“I’ll show them; I’ll drink three sodas” may be their reaction, Just told the Times.

Julie Gunlock, director of Women for Food Freedom and senior fellow at the Independent Women’s Forum, sees merit in that argument.

"New Yorkers are known for their independence and their brash resistance to such heavyhanded efforts," Gunlock writes in the New York Daily News.

Just outside the city, Paul Mulshine, writing in The Star-Ledger of Newark, New Jersey, says a ban isn't the answer, but a tax is.

"You can’t outsmart the market. If you want less of something, whether it’s soda or gasoline, tax it. If you want more of something, cut the tax on it," Mulshine writes.

Of course, he says, ban or tax, it really makes no difference to him.

"I drink beer. And that’s already taxed," Mulshine writes. "Good thing, too, or Mayor Mike might put a limit on mug sizes."

Fit Nation: I used to drink 10 cans of soda a day

The dangers of drinking soda

Soft drinks public enemy No. 1?

How 'bout a 1,500-calorie smoothie?

Post by:
Filed under: Food • Health • New York • Nutrition • Politics
soundoff (664 Responses)

    I'm telling you
    With these dam democraps, they are going to count how many sheets of Charmin you can use

    June 4, 2012 at 2:21 pm | Report abuse |
    • Ronald Hussein Reagan

      Sorry, Dude. I hate to derail your program but he was elected as a Republican. I hope this doesn't derange your universe tooo much.

      June 4, 2012 at 3:20 pm | Report abuse |
  2. Rosie

    so, I can have, in wahtever size, chips, ice cream, alcohol, milk shakes, chocolat, etc. and STILL not exercise. Its that soda thats the problem?? Mor on.

    June 4, 2012 at 2:21 pm | Report abuse |

      He should mind his own dam business

      June 4, 2012 at 2:21 pm | Report abuse |
  3. TriXen

    I don't necessarily support drinking huge amounts of sugary drinks, but it certainly isn't any government's job to tell people what they can and can't put into their own bodies.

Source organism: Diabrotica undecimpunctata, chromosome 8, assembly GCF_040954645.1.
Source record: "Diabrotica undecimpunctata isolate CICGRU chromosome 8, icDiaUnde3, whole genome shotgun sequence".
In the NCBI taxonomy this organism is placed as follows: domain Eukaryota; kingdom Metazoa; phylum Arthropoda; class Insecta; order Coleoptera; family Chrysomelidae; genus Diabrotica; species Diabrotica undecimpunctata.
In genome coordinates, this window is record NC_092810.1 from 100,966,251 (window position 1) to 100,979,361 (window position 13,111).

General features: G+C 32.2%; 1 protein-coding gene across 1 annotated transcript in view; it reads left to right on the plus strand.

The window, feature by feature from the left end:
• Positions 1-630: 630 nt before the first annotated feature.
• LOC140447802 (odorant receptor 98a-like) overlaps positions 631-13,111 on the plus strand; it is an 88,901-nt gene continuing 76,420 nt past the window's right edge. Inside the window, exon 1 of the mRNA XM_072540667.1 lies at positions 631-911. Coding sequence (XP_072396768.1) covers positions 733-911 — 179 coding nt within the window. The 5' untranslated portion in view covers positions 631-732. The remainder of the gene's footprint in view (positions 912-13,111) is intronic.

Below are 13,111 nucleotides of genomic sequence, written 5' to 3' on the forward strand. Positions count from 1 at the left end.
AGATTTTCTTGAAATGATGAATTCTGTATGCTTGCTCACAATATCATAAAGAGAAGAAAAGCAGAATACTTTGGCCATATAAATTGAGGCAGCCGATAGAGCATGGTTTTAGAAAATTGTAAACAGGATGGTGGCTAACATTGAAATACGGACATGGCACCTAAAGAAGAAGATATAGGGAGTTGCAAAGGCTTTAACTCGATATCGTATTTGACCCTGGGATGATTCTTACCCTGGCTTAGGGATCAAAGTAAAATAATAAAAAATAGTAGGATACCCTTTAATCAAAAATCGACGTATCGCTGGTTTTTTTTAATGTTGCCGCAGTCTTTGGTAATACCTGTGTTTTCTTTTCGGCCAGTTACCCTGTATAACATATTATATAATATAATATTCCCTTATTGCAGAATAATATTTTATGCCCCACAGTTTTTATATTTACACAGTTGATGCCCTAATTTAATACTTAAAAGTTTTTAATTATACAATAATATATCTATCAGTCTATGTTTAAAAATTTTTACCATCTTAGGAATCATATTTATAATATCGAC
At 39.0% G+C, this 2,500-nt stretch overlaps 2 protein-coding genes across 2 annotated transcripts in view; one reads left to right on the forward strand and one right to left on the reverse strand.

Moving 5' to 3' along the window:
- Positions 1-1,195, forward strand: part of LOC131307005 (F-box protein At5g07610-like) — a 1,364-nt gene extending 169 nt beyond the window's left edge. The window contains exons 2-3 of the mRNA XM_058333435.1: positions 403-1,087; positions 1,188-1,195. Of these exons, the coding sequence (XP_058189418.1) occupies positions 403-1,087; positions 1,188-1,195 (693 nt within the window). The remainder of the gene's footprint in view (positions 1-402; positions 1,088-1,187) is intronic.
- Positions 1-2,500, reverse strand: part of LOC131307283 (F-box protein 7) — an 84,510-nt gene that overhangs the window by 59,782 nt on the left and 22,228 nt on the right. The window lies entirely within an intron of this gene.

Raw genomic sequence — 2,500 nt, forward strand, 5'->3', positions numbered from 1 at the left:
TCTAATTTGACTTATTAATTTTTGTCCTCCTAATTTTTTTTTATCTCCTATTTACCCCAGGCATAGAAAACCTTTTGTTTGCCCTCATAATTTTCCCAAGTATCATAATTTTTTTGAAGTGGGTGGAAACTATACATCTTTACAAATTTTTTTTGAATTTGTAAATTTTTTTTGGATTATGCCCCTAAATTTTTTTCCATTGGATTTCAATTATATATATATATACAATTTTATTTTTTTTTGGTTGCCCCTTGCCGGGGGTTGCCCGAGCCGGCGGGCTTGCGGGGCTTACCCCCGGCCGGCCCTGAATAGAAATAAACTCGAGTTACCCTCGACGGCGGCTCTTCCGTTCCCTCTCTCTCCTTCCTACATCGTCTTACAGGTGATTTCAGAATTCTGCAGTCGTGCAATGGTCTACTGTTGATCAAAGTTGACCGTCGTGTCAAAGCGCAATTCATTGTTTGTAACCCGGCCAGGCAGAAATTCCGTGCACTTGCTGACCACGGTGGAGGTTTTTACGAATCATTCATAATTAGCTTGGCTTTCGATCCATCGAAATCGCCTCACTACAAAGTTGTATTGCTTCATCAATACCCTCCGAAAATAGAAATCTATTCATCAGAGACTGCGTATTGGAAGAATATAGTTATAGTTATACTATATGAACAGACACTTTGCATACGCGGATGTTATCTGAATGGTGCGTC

June 4, 2012 at 2:21 pm | Report abuse |
    • esoll

      It should be the parents! Many are not doing a good job and now bloomberg is taking over...

      June 4, 2012 at 2:29 pm | Report abuse |
  4. BD

    There should be a health tax on any food that if consumed in its recommended size would place an adult more than a certain percentage over their recomended daily intake (assuming normal consumption for the rest of the day).

    For example; if I have a hot dog for lunch and it has 100% of the calories I should eat at lunch but 150% of the sodium, tax applied (say 15% tax).

    If I then order a bowl of pasta for dinner and it has 150% of the calories I should be eating and 150% of the sodium, same tax applied.

    Basically any food thats unhealthy (within reasonable limits, I don't think the gov't needs to mandate a perfectly balanced 2000 calorie diet for everyone to be healty let alone happy) gets a tax in order to make it equal in cost to healthier options, or in some cases punitive when their is a equally priced healthy option.

    To be clear, I'm not saying you should pay an additional 15% because you had a normal burger for lunch, I'm suggesting you should pay 15% on overly fatty, oversized, and over-salted foods. Which are almost exclusively fast food or obviously self-destructive options (like a big-gulp).